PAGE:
Make it your own and make it simple!
Setting Up the Ad
You set up Facebook Ads in the Ad Manager and the process goes something like this:
1) Set up the Facebook Campaign with the objective of “Traffic”
2) Set up an Ad Set to convert to a “Website”
- In the Ad Set, configure the following pieces:
- Budget and Schedule
- Audience & Location
- Age & Gender
- Detailed Targeting (authors, genres, interests)
- Placements (Per Matt, use Manual Placements with ONLY Facebook Feeds selected. Uncheck everything else.)
Note: All ads set up within a single Ad Set will have the same budget, schedule, audience, targeting criteria, etc. because you set those attributes at the Ad Set level.
3) Set up an Ad and link it to your Facebook Page.
- In the Ad, you set up:
- Media (image, video, etc.)
- Primary text (text ABOVE the image)
- Headline (bold line of text below the image)
- Description (optional text below the headline; may not show on mobile)
- Call to Action button
- Destination (the link you send people to)
Amazon Tracking Link
Now you could stop there by putting in the link to your book as the Destination and calling it done. Many authors do exactly that. But Matt takes it one step further and uses Amazon’s new Attribution Tags feature (in beta at the time of this article) to create additional metrics for the ad.
Here’s an overview of how it works:
4) Log into your KDP account and go to the Amazon Ads console. (KDP Bookshelf > Marketing > Amazon Ads > Amazon.com > Ads Console). Then click on Management and Reporting > Amazon Attribution.
- Create a Campaign (correlates to one Facebook Ad Set)
- Select all the books in the series and all formats (ebook, paperback, etc.).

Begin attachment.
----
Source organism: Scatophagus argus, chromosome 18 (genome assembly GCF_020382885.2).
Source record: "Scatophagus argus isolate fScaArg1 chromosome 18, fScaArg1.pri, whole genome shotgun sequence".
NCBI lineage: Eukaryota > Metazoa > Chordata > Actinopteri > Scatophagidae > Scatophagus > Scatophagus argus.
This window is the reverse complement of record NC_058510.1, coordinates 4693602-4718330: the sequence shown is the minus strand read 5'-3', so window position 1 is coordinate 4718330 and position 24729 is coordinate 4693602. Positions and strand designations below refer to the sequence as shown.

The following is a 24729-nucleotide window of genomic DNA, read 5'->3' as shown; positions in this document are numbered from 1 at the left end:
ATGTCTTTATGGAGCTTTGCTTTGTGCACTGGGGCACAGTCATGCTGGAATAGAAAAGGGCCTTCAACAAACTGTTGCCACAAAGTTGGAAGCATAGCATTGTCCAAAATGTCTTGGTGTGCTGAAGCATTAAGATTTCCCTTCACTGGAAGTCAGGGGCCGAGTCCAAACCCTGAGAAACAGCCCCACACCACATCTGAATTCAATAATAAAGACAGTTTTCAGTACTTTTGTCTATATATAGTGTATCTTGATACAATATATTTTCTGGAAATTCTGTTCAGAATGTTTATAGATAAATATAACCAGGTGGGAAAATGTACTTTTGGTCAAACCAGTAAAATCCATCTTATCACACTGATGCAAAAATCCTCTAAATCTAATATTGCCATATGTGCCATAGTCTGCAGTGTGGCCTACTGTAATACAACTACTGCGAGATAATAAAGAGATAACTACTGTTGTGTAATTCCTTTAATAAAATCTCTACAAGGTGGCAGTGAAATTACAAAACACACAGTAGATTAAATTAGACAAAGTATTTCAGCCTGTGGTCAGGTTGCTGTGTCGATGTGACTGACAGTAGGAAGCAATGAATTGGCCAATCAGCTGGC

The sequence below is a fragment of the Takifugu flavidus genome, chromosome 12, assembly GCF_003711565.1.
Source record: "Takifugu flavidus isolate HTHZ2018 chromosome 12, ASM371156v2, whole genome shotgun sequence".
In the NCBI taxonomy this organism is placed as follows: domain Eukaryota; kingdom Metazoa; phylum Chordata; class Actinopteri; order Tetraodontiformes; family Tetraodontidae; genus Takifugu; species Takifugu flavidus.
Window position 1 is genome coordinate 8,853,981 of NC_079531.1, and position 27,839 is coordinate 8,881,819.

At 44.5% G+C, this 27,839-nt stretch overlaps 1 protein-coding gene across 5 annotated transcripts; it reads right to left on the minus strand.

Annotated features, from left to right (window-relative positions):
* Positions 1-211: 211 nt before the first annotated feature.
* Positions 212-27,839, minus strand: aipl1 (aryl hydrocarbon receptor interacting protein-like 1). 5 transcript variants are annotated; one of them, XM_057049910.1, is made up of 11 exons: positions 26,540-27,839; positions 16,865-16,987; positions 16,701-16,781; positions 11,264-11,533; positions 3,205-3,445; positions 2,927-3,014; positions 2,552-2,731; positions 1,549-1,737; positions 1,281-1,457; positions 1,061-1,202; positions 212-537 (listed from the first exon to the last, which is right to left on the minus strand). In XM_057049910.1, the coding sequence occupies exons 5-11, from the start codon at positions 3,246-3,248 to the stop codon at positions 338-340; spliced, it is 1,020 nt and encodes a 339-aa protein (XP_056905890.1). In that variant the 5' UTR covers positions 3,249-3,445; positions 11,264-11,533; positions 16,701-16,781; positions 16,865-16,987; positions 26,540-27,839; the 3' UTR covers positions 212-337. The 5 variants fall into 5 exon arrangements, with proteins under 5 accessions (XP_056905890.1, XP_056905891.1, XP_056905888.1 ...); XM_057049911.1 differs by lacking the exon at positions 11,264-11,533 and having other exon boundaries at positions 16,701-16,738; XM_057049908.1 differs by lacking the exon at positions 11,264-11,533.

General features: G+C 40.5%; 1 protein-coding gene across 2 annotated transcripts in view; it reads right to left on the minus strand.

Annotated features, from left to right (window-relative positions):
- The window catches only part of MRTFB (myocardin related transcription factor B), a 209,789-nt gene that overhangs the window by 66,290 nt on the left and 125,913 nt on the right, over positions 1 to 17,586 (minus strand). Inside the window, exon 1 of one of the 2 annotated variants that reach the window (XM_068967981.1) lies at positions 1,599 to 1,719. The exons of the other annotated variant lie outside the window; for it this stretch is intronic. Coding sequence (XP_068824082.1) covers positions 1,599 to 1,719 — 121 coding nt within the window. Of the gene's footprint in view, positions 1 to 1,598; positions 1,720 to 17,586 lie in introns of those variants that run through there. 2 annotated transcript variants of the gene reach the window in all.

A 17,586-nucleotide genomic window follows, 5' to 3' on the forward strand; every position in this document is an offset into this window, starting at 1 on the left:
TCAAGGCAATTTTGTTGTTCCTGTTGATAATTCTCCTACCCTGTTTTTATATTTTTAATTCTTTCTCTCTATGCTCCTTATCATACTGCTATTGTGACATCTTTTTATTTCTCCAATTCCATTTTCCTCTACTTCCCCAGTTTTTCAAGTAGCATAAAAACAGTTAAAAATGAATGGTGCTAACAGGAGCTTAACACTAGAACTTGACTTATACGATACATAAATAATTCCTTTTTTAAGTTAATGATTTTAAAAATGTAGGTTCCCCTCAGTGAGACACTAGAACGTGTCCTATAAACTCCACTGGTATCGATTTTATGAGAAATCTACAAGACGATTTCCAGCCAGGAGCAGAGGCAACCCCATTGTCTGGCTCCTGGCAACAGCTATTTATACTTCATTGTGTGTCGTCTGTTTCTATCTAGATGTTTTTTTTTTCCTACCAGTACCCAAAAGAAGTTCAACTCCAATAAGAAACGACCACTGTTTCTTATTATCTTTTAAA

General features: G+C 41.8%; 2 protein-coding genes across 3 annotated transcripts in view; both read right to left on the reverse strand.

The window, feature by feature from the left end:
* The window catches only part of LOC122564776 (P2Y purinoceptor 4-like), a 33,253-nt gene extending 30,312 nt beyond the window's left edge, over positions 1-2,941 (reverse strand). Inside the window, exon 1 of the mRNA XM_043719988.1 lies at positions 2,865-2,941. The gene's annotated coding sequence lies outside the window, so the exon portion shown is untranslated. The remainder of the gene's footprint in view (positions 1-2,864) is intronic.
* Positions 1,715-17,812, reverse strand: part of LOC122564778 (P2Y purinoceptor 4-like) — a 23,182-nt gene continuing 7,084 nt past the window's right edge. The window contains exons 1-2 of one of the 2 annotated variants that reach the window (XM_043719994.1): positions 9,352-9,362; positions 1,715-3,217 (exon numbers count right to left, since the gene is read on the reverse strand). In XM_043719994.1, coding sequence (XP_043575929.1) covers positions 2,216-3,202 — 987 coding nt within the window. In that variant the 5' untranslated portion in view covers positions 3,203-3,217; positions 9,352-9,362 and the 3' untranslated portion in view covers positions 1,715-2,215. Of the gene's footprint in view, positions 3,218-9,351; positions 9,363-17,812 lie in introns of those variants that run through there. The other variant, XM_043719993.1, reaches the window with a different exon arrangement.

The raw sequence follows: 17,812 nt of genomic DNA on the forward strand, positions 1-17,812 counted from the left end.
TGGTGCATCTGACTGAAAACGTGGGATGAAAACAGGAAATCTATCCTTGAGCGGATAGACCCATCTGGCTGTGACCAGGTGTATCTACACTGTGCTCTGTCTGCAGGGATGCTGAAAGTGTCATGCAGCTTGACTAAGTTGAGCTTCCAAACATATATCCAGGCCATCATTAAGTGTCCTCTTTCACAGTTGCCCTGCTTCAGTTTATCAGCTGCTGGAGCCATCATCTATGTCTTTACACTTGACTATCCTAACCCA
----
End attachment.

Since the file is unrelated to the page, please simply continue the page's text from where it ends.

- Create an Ad Group (correlates to one Facebook Ad)
- Name: Similar to your FB Ad
- Publisher: Facebook
- Channel: Social
- Click-through URL:
- This should be the clean link to your book (nothing after the ASIN number in the URL).
- For a series, it should be the first book in the series.
- Add a New Ad Group for each Facebook Ad in the Ad Set.
After creating these Ad Groups, you can find them under Amazon Attribution > Attribution tags.
This link in the Attribution tags column is the one you copy and paste into the Destination field (above) in the Facebook Ad.
Note: This means you must have both screens/accounts open and working together at the same time, because you can’t finish the Facebook Ad until you have the Amazon Attribution tag created. And you want to name them the same for easy tracking.
Once you’ve double-checked everything, including previewing the ad and checking the URL, click Publish to submit the ad to Facebook for review.
Why use both Facebook and Amazon like this?
You may think that’s a lot of work or wonder why you should do it this way.
Facebook Ad metrics can show you how many people saw your ad and how many clicked it. But it cannot tell you how many people actually bought your book AFTER clicking your ad.
That’s where the Amazon link comes in. Amazon metrics pick up where Facebook leaves off. When you look at the Dashboard for your Ad Groups on Amazon Ads, you can now see how many of those clicks actually converted into sales.